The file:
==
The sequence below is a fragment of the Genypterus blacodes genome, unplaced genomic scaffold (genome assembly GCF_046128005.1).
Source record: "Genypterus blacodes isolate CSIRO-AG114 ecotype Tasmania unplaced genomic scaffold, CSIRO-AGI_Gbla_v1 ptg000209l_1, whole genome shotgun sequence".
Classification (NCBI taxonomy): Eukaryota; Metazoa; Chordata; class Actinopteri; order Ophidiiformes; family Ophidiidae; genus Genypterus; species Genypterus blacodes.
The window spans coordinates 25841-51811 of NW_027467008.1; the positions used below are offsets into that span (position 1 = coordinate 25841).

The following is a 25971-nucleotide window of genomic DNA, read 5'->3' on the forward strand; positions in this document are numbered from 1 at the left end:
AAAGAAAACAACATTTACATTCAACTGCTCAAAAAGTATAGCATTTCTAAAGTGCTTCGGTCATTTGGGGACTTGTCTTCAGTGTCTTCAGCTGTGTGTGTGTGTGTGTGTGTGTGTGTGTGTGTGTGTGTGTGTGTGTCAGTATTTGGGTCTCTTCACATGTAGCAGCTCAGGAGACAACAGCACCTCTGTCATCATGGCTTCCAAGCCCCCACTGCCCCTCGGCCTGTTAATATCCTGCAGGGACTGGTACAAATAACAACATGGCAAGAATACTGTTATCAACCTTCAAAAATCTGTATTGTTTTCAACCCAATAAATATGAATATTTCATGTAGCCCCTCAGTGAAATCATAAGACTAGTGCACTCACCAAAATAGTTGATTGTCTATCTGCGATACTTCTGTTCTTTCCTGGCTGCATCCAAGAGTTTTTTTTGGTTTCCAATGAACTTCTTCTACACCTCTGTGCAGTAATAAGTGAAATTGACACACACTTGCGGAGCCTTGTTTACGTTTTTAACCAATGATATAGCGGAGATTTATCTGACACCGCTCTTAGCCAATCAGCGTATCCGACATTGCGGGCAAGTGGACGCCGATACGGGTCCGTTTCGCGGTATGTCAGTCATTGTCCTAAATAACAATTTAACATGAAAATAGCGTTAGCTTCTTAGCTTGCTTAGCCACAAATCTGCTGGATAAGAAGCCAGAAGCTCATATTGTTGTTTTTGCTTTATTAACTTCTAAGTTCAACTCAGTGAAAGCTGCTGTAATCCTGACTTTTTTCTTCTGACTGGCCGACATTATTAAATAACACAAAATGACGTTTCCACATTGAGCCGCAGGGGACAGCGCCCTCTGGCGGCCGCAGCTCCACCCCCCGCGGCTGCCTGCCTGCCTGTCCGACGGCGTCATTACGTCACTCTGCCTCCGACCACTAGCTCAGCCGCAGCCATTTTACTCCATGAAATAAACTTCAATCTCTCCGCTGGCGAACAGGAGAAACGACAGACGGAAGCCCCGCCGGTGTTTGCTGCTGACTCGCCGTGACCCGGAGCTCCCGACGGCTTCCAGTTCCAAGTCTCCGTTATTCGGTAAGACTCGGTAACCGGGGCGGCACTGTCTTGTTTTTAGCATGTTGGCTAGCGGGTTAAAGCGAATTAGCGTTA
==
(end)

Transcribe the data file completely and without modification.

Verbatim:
The sequence below is a fragment of the Genypterus blacodes genome, unplaced genomic scaffold (genome assembly GCF_046128005.1).
Source record: "Genypterus blacodes isolate CSIRO-AG114 ecotype Tasmania unplaced genomic scaffold, CSIRO-AGI_Gbla_v1 ptg000209l_1, whole genome shotgun sequence".
Classification (NCBI taxonomy): Eukaryota; Metazoa; Chordata; class Actinopteri; order Ophidiiformes; family Ophidiidae; genus Genypterus; species Genypterus blacodes.
The window spans coordinates 25841-51811 of NW_027467008.1; the positions used below are offsets into that span (position 1 = coordinate 25841).

The following is a 25971-nucleotide window of genomic DNA, read 5'->3' on the forward strand; positions in this document are numbered from 1 at the left end:
AAAGAAAACAACATTTACATTCAACTGCTCAAAAAGTATAGCATTTCTAAAGTGCTTCGGTCATTTGGGGACTTGTCTTCAGTGTCTTCAGCTGTGTGTGTGTGTGTGTGTGTGTGTGTGTGTGTGTGTGTGTGTGTGTCAGTATTTGGGTCTCTTCACATGTAGCAGCTCAGGAGACAACAGCACCTCTGTCATCATGGCTTCCAAGCCCCCACTGCCCCTCGGCCTGTTAATATCCTGCAGGGACTGGTACAAATAACAACATGGCAAGAATACTGTTATCAACCTTCAAAAATCTGTATTGTTTTCAACCCAATAAATATGAATATTTCATGTAGCCCCTCAGTGAAATCATAAGACTAGTGCACTCACCAAAATAGTTGATTGTCTATCTGCGATACTTCTGTTCTTTCCTGGCTGCATCCAAGAGTTTTTTTTGGTTTCCAATGAACTTCTTCTACACCTCTGTGCAGTAATAAGTGAAATTGACACACACTTGCGGAGCCTTGTTTACGTTTTTAACCAATGATATAGCGGAGATTTATCTGACACCGCTCTTAGCCAATCAGCGTATCCGACATTGCGGGCAAGTGGACGCCGATACGGGTCCGTTTCGCGGTATGTCAGTCATTGTCCTAAATAACAATTTAACATGAAAATAGCGTTAGCTTCTTAGCTTGCTTAGCCACAAATCTGCTGGATAAGAAGCCAGAAGCTCATATTGTTGTTTTTGCTTTATTAACTTCTAAGTTCAACTCAGTGAAAGCTGCTGTAATCCTGACTTTTTTCTTCTGACTGGCCGACATTATTAAATAACACAAAATGACGTTTCCACATTGAGCCGCAGGGGACAGCGCCCTCTGGCGGCCGCAGCTCCACCCCCCGCGGCTGCCTGCCTGCCTGTCCGACGGCGTCATTACGTCACTCTGCCTCCGACCACTAGCTCAGCCGCAGCCATTTTACTCCATGAAATAAACTTCAATCTCTCCGCTGGCGAACAGGAGAAACGACAGACGGAAGCCCCGCCGGTGTTTGCTGCTGACTCGCCGTGACCCGGAGCTCCCGACGGCTTCCAGTTCCAAGTCTCCGTTATTCGGTAAGACTCGGTAACCGGGGCGGCACTGTCTTGTTTTTAGCATGTTGGCTAGCGGGTTAAAGCGAATTAGCGTTA